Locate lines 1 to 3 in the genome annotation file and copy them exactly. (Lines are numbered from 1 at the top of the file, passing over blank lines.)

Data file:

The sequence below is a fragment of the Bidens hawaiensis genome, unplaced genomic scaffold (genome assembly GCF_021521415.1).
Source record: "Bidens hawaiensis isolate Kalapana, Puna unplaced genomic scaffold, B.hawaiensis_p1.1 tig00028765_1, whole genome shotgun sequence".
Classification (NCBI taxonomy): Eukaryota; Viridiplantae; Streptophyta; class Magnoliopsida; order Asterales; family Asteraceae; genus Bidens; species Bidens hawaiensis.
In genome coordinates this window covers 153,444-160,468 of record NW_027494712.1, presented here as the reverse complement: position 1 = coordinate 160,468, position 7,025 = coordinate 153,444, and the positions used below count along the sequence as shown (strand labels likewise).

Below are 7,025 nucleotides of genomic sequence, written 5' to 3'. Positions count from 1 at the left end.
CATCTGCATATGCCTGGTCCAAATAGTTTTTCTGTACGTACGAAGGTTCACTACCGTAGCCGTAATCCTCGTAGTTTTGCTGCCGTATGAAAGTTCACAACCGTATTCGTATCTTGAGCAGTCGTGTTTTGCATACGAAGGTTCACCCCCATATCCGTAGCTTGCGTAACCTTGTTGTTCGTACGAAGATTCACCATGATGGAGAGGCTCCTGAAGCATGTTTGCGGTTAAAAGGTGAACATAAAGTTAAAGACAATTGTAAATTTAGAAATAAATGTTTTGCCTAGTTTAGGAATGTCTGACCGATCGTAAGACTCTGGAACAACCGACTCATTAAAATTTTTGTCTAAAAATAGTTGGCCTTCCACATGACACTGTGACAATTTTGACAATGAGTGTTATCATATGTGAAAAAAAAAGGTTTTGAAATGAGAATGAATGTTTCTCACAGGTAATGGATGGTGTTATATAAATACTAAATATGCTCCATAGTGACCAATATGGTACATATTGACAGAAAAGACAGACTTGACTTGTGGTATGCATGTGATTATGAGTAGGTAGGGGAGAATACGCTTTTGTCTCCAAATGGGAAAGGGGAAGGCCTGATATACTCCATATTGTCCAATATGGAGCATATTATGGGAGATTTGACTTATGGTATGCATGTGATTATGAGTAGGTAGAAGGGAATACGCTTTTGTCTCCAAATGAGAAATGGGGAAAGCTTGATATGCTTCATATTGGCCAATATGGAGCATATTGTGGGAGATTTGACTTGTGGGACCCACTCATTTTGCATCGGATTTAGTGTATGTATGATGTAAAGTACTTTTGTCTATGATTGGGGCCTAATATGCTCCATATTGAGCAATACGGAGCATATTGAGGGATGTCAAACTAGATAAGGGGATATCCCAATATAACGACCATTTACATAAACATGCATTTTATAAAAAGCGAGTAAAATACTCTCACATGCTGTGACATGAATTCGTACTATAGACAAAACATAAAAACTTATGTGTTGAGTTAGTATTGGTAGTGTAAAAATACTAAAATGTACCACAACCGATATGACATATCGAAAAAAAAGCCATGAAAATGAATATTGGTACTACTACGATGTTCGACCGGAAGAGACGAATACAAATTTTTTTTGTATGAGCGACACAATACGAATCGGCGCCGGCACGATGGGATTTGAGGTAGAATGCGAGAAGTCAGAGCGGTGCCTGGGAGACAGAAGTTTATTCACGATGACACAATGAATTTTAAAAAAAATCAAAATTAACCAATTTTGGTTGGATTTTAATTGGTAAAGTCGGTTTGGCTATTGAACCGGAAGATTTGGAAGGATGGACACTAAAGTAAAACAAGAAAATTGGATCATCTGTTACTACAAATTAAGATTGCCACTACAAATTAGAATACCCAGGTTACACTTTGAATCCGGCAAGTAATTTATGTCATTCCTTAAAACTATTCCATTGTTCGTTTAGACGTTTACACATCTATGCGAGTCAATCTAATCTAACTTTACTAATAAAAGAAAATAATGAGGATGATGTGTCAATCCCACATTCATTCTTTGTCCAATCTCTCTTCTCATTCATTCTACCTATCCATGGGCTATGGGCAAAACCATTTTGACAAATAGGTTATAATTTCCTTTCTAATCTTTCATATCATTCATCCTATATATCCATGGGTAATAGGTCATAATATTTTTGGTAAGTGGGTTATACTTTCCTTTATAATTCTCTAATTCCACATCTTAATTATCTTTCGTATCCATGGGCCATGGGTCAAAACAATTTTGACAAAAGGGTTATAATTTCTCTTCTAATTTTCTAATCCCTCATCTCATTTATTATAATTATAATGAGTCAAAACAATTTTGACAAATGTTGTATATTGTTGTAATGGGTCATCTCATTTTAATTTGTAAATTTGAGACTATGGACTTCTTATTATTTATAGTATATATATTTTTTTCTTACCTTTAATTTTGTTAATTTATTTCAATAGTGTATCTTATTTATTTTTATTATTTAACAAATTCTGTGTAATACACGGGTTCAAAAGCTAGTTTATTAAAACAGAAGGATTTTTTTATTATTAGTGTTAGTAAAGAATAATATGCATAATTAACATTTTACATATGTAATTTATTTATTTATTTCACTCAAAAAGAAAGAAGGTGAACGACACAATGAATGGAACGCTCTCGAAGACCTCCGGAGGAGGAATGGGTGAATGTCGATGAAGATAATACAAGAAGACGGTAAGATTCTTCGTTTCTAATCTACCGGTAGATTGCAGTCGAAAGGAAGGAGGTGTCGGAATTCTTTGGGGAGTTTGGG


The sequence below is a fragment of the Bidens hawaiensis genome, unplaced genomic scaffold (genome assembly GCF_021521415.1).
Source record: "Bidens hawaiensis isolate Kalapana, Puna unplaced genomic scaffold, B.hawaiensis_p1.1 tig00028765_1, whole genome shotgun sequence".
Classification (NCBI taxonomy): Eukaryota; Viridiplantae; Streptophyta; class Magnoliopsida; order Asterales; family Asteraceae; genus Bidens; species Bidens hawaiensis.